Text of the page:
How To Pick A Breeder...

Discussion in 'The Breeding Ground' started by ToddPugLover, Nov 21, 2005.

  1. ToddPugLover

    ToddPugLover New Member

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    Hi All --

    I'm going to be creating some content for a website of mine that deals with how to pick a dog breeder.

    I would like to ask you all, what kind of information would you like to see in it? I'm going to provide some basic information like what questions to ask your breeder, what questions you should expect from your breeder, what to look for in a breeder, etc. But I was hoping to find out what other kind of information would be useful.

    This will be focused on people wanting to adopt pure bred dogs and what they should look for.

    Adopters - What are some of your worries? What are some of the questions you would like to have answered?

    Breeders - What information would you like potential adopters to know before they contact you?

    Thank you all for your input.
     
  2. BlackDog

    BlackDog Guest

    I'm a strong believer that to pick a responsible breeder you need to know how a responsible breeder thinks. Some of them can be indimidating asking you tons of questions about your life style and dropping a ten tons of information on your head. Beware of a breeder that is very lax about your intentions for their puppy. Ask how long a the health warrenty lasts. A good breeder will provide a life time health warrenty for any defect that was a direct result of their breeding program. A good breeder is welling to take back the dog at any point in the dogs life time regardless of what problem may arise, but that doesn't mean you are going to get your money back if the problem was not the fault of the breeder.

    Having said that, read up on dog breeding books, particularlly the parts about re-homing and contracts the breed will require you to sigh. Ex. fixing, anything relating to the dog current and future health, puppies price, etc...
    This will give you an idea of what to expect and what to watch out for. Good Luck!!
     
  3. showpug

    showpug New Member

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    Here are the top 10 things I look for in a reputable breeder:

    1.) A reputable breeder only breeds 1-2 litters per year on average.
    2.) A reputable breeder always supplies a sales contract, health agreement/guarantee, copy of the pedigree, vaccination history and if the puppy is to be a pet, they will also supply a spay/neuter agreement.
    3.) A reputable breeder will ask the buyer a lot of questions and generally require a home visit, interview or for a written questionaire to be completed.
    4.) A reputable breeder never sells a puppy before they reach at least 8 weeks of age.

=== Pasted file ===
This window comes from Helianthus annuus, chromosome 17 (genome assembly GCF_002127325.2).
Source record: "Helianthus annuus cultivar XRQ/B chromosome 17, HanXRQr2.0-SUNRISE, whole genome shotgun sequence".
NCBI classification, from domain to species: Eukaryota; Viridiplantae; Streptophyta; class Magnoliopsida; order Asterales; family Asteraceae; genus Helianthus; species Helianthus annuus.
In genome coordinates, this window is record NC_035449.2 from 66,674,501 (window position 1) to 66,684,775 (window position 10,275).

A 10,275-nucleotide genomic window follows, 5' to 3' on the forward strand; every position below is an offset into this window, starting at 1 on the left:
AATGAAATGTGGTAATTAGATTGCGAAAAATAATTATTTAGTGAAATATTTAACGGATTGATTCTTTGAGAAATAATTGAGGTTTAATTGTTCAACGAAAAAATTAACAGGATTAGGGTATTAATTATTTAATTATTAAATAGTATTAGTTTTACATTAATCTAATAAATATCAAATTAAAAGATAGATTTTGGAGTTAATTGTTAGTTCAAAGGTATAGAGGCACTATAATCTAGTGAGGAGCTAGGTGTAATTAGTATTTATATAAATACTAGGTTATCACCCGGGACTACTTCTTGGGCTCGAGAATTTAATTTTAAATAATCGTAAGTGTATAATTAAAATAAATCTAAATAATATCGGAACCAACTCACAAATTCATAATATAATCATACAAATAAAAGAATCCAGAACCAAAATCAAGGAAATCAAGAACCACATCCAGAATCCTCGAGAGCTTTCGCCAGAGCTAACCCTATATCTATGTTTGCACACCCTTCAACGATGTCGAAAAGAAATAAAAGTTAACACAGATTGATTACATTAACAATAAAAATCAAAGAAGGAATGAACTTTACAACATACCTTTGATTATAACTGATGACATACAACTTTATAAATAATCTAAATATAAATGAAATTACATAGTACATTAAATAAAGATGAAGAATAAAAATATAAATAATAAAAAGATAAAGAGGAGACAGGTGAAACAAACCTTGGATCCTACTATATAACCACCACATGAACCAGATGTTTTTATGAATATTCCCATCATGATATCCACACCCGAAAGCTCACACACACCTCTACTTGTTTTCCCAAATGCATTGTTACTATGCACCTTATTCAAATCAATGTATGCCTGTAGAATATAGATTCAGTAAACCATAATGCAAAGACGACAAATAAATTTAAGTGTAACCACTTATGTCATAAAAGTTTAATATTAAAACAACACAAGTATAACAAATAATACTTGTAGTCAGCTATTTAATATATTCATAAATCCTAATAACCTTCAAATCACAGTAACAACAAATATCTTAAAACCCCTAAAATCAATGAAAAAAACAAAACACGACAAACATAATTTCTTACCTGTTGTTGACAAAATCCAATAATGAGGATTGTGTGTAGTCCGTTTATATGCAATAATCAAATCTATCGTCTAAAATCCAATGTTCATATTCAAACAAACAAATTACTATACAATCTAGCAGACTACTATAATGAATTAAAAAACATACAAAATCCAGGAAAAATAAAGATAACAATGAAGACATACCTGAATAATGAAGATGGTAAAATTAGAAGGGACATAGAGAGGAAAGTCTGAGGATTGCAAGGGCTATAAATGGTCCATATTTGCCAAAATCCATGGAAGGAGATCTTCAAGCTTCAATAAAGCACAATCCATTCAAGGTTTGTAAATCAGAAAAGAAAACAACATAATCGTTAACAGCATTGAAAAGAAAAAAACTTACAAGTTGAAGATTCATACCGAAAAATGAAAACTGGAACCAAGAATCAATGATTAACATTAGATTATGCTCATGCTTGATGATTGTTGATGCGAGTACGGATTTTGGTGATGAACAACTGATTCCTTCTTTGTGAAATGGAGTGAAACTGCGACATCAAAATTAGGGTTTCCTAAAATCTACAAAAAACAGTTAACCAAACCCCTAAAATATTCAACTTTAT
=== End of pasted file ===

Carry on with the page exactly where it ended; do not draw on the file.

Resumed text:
5.) A reputable breeder breeds within the written standard for the breed and they compete in some form of competition with their dogs to make sure they are not breeding in a vacuum based soley off their own personal preferences and opinions.
    6.) A reputable breeder usually belongs to a breed club
    7.) A reputable breeder usually picks the right puppy for you, not the other way around!
    8.) A reputable breeder completes the necessary genetic health screens for their perticular breed prior to breeding!
    9.) A reputable breeder maintains a relationship with their puppy buyers and serves as a breed mentor.
    10.) A reputable breeder always demands all puppies that can't be kept for any reason are returned to the breeder!
     
  4. Saje

    Saje Island dweller

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    I just want to add that it's good when a breeder asks you more questions than you ask them
     
  5. doberkim

    doberkim Naturally Natural

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    this is specific to the doberman, but can be applied more broadly to other breeds as well.

    http://members.execulink.com/~korevaar/buyingguide.htm


    a good breeder makes you PROVE that you are worthy of adopting their dogs. they produce PROVEn dogs that have the proper temperament, structure, working ability, and health.
     
  6. doberkim

    doberkim Naturally Natural

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    the other thing - contact local breed rescues and see what THEY have to say about your breeder.

    if your breeder is the number one supplier of dogs to that rescue, then maybe reconsider :)
     

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